Chatrapati Shivaji and His Great Escape
Shivaji and his son hid themselves in baskets containing sweets and escaped. The question is how come sweets were served to prisoners in such huge baskets?
By M. R. Rajagopalan
We read in history books about the imprisonment of Shivaji and his son Sambaji by the Mughal emperor Aurangzeb. History books also tell us that Shivaji and his son hid themselves in baskets containing sweets and escaped. The question is how come sweets were served to prisoners in such huge baskets?
The Mughals had a well-organized administration. How come the prison guards, the police force and the army failed to apprehend the fugitives? Herein lies a saga of intrigue and adventure. Shivaji’s was indeed a great escape.
Shivaji, with his own brand of guerrilla warfare, occupied Juveli area in 1646, with only a small force at his command. He was a lad of 16 then! By carrying out lightning attacks on the enemy forces, he occupied several other forts. After Shivaji defeated Shaista Khan, enraged Mughal emperor Aurangzeb sent another huge force of 10,000 soldiers under the command of Maharaja Jai Singh in the year 1664.
Jai Singh’s army encircled the fort of Purandar where Shivaji was camping. This time Shivaji had to agree to a truce. A peace treaty was signed under which Shivaji agreed to hand over control of 23 out of the 35 forts held by him. He also agreed to be an ally of the Mughal forces in their battles against the Sultan of Bijapur.
Jai Singh advised Shivaji to proceed to Agra and meet the Mughal emperor Aurangzeb to ratify the treaty. Jai Singh assured Shivaji that he would not be harmed during his journey to and stay at Agra. Shivaji saw the truce as an opportunity for respite and to consolidate his strength.
Despite misgivings about the Agra trip, his astrologers assured him he would return alive. Further, Aurangzeb sent a letter to Shivaji on 5.4.1666 with an assurance that he would be accorded a reception and treatment befitting his royal status.
Accompanied by his son Sambaji and a small contingent of his forces Shivaji reached Agra on 11th June, 1666. Though he was received cordially by Jai Singh’s son, Ram Singh, when he was taken to the Mughal durbar, Aurangzeb did not even look at him. He was made to stand in the third row of the courtiers. Angered by this humiliation, Shivaji left the durbar in a huff.
A point worth noting is that Shivaji was never in an actual prison but was residing in a royal guesthouse. He soon realized that he was heavily guarded and was effectively under house arrest. Neither did Aurangzeb grant him an interview, nor was he allowed to leave Agra. After three months of this impasse, in August, Shivaji planned his great escape.
Shivaji claimed to have an acute stomach ache, which was treated by a procession of doctors for three days. Once he pronounced himself fit, he requested Ram Singh for sweets and money to pay obeisance to the goddess Bhavani, and to distribute them to his doctors, Brahmins and poor Muslims.
Sweets were prepared in huge quantities and carried out of the guesthouse in two large bamboo baskets, each carried on a pole by two persons. For the first three or four days, the sentries checked the sweet baskets leaving the guesthouse. Afterwards they let the baskets pass without checking.
Shivaji, realizing his moment had arrived, escaped with his son Sambaji in the sweet baskets on August 19. A horse was waiting for them. Instead of proceeding south east towards Maharashtra, he moved north towards Mathura. Within a few hours of Shivaji’s escape, an informer reported to the kotwal that he saw Shivaji and his son escaping on a horse.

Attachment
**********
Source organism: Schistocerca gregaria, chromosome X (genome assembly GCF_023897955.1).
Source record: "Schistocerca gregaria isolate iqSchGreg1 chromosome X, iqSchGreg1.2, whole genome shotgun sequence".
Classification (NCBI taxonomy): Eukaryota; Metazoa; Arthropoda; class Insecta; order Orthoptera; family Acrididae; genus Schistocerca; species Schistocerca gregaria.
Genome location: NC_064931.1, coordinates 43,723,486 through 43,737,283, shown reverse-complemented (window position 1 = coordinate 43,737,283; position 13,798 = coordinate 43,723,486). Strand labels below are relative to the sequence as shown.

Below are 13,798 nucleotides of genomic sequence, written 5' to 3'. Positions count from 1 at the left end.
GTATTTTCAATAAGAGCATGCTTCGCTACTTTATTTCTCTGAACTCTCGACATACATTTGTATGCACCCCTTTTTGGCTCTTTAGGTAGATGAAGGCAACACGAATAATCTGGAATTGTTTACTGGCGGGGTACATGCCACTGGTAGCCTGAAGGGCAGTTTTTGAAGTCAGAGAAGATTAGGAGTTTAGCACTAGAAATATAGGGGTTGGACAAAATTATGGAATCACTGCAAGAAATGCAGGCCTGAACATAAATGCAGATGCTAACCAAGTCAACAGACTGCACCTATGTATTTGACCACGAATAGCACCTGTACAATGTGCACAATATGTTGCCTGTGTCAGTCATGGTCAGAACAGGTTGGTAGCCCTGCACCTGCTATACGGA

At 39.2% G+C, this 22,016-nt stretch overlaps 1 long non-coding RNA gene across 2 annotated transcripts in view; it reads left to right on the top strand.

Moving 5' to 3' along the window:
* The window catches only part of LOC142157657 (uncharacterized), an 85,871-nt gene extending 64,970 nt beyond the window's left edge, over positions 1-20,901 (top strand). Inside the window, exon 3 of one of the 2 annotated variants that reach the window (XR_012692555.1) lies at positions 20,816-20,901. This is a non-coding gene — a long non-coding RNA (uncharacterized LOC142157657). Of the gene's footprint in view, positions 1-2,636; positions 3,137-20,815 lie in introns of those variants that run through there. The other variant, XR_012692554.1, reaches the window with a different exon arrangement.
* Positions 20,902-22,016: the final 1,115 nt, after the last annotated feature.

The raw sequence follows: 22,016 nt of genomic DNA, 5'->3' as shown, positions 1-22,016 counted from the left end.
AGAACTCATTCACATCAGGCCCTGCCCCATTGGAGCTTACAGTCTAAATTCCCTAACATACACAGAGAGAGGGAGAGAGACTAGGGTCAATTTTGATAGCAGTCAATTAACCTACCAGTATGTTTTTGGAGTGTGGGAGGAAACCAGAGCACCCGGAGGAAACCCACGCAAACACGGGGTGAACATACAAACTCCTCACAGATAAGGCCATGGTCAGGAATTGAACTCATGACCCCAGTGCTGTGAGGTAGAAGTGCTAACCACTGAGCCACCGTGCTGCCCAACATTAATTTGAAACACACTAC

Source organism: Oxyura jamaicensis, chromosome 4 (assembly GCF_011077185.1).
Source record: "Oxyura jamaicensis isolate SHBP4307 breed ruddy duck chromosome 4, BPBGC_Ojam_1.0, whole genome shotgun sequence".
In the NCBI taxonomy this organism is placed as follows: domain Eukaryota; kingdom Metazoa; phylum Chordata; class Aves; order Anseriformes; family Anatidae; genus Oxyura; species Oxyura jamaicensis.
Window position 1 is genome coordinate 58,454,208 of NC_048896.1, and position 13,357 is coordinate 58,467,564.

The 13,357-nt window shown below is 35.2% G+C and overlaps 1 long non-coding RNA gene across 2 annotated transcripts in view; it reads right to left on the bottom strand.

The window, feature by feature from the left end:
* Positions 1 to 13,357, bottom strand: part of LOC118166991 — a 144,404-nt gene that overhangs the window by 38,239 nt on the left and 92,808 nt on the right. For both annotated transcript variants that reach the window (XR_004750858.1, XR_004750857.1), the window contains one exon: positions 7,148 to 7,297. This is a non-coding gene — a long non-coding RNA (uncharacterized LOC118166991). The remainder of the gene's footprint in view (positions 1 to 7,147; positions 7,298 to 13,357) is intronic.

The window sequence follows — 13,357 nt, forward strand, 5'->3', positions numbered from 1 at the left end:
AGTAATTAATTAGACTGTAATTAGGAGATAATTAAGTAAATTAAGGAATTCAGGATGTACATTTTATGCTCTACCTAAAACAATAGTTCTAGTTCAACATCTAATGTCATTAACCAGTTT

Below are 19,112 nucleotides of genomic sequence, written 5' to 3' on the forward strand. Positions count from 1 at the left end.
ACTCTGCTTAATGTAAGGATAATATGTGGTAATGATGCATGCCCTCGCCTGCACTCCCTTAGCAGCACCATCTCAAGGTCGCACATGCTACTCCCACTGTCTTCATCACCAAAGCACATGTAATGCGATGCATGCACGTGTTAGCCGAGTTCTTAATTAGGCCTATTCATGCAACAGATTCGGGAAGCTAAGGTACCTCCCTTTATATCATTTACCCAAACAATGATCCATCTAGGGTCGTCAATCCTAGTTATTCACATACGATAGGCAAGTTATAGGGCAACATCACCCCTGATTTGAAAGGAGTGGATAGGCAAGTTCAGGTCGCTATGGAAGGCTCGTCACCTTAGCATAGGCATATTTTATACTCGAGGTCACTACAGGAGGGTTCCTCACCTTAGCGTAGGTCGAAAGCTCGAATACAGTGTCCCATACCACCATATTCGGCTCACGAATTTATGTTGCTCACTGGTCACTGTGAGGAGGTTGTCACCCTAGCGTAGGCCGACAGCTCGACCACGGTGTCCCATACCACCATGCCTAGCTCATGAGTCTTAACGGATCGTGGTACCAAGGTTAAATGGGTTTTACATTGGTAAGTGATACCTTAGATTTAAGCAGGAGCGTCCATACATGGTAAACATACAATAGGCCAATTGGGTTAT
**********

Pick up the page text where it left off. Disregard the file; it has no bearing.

When the kotwal sent a messenger to the guesthouse to check, he was told no such escape had taken place! That is because Shivaji had dressed up two of his courtiers like himself and his son.
Within a few hours a second informer came and reported to the kotwal that he saw Shivaji and his son riding a horse in the city. Again the kotwal could not believe the news. Yet he sent a messenger to the guesthouse who brought the news that Shivaji and Sambaji were taking rest in the guesthouse.
Meanwhile, Shivaji and his son reached Mathura where he shaved off his famous beard and mustache, applied ash to his body and darkened his face. From Mathura, he and his followers, dressed like mendicants, proceeded towards Prayag (modern Allahabad) in the south east direction. From there he turned south and traveled towards Bundelkhand (in modern Madhya Pradesh) and Golconda (modern Andhra Pradesh). He reached his safe fortress of Raigarh after a journey of 60 days.
In the meanwhile the Mughal army and police and its informers searched for Shivaji in Agra and all over the empire. According to some historians, Ram Singh might have helped him in his escapade. Aurangzeb also suspected Ram Singh of his complicity and demoted his position in the royal court. Aurangzeb never got over Shivaji’s escape.
Shivaji, who reached Raigarh in October 1666, resumed his adventures. Eight years later, on June 6, 1674, Shivaji was coronated with the title, Chhatrapati (holder of an umbrella) in Raigarh fort. Shivaji, who did not inherit his kingdom from his father or forefathers, created his Maratha Empire by his own effort. And will always be respected and remembered for it.
This teen story was first published in Meghdutam.com (between 1999 to 2002). Meghdutam.com is the erstwhile online magazine of Learning and Creativity.
The opinions shared by the writer is his personal opinion and does not reflect the opinion of Learning and Creativity Magazine. The writer is solely responsible for any claims arising out of the contents of this article.
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